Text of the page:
Why Duke is now considering adding e-cigarettes to its smoking ban

At an October panel, it was revealed that the July 2020 smoking ban—previously only set to apply to combustible forms of tobacco—may also include restrictions on electronic cigarettes.

E-cigarettes were deliberately exempted from the ban when it was first announced in April 2018. However, James Davis, medical director for Duke’s Center for Smoking Cessation and a key voice in the development of the ban, aired his concerns upon the ban’s creation, telling The Chronicle in June 2018 that “good, long-term data” on e-cigarettes did not yet exist.

“Since the policy was announced, new evidence has emerged on e-cigarette use and e-cigarette-associated respiratory syndrome,” Davis wrote in an email to The Chronicle. “We are currently holding multiple discussions with students, faculty, staff on the option of banning e-cigarettes on campus. Once that process is complete, we expect to make a recommendation regarding e-cigarettes in the Duke Smoke-Free Policy.”

Nearly 1,500 cases of the syndrome and more than 30 associated deaths have been reported nationally, as of this week.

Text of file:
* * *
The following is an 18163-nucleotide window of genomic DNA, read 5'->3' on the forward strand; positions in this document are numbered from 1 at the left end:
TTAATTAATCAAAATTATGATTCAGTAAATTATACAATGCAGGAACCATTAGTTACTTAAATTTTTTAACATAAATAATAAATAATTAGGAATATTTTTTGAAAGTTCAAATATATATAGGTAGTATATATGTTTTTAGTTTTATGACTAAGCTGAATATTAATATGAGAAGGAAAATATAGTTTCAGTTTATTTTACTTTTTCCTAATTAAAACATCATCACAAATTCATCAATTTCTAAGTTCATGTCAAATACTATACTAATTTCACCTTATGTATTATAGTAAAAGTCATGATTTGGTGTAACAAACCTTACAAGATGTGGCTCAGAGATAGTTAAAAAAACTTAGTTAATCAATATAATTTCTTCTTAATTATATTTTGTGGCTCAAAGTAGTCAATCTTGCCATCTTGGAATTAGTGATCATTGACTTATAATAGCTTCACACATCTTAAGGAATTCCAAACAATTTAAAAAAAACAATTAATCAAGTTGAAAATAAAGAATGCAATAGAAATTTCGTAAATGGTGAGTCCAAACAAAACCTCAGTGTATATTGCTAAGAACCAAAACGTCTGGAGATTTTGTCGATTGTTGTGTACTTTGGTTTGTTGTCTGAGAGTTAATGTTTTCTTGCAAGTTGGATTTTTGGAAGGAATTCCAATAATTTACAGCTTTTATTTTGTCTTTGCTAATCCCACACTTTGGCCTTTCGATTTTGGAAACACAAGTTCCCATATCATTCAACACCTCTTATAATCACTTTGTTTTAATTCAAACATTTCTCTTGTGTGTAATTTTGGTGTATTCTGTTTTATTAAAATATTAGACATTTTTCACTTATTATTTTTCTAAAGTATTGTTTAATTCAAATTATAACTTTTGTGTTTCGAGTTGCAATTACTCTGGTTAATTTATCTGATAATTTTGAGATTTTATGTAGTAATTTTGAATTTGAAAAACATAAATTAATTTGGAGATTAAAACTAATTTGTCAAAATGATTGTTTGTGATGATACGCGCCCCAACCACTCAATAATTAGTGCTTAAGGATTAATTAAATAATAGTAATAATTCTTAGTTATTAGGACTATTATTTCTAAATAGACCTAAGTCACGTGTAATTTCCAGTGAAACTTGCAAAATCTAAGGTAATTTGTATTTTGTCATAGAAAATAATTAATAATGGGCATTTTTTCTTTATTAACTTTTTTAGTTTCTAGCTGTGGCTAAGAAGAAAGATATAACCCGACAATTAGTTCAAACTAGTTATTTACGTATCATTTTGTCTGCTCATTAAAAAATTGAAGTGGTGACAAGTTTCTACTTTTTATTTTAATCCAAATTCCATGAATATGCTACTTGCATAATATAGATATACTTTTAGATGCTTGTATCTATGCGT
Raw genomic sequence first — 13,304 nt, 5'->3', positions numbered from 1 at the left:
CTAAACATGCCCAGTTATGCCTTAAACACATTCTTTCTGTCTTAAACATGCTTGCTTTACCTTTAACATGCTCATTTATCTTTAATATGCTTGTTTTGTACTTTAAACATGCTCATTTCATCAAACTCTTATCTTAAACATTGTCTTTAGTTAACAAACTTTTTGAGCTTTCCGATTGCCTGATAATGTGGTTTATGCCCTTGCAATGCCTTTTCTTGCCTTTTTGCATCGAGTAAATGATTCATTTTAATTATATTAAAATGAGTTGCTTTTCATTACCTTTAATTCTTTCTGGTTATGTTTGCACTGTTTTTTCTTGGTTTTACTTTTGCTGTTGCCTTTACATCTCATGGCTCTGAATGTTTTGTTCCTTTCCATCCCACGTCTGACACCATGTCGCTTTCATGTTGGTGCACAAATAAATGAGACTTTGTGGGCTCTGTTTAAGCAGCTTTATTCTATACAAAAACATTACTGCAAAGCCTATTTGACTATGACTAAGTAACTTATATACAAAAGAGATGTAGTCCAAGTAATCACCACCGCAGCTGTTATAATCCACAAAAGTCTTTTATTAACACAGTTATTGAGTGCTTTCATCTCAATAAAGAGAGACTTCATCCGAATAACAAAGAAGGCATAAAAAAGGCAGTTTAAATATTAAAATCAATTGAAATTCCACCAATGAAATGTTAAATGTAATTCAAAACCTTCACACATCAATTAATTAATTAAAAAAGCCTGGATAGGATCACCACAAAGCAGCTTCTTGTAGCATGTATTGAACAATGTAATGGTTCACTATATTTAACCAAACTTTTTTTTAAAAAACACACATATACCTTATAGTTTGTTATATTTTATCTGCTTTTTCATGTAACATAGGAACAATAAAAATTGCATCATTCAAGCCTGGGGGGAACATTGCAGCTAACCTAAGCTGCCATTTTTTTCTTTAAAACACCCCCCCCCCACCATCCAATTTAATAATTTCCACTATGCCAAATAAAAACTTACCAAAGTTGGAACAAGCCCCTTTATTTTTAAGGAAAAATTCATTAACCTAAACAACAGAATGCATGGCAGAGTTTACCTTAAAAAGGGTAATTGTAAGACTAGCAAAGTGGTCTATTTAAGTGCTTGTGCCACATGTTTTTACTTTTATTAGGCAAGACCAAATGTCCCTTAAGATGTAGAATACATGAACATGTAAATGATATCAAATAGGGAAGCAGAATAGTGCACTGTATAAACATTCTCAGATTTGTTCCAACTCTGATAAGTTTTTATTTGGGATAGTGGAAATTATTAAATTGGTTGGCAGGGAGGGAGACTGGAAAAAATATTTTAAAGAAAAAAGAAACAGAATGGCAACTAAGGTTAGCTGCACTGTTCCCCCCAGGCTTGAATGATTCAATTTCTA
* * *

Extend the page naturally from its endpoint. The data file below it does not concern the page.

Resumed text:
This proposed change in policy has generated debate among Duke faculty, with members coming out both in support of and against the new addition to the ban.

Faculty in favor of the amendment said that e-cigarette manufacturers deliberately mislead consumers about the safety and benefits to smoking cessation of their products. They also cited the Centers for Disease Control recommendation that “young people not use e-cigarettes or vaping products, particularly those containing THC.”

Faculty opposing this potential change argue that e-cigarettes are a safe and effective alternative for those choosing to quit smoking. 

The potential policy shift also comes after a May 2019 lawsuit from the state of North Carolina against JUUL Labs, the company controlling more than 75% of the e-cigarette market. This lawsuit represented the first of its kind taken by any state and specifically accused JUUL of misrepresenting the concentrations of nicotine and the health risks associated with their products.

Duke is not alone in considering action against e-cigarettes on campus. More than 2,000 campuses have banned e-cigarettes as of Oct. 1, according to the American Nonsmokers Rights Foundation.

Correction: The article's headline has been updated to reflect that Duke is considering a vaping ban. The Chronicle regrets the error.


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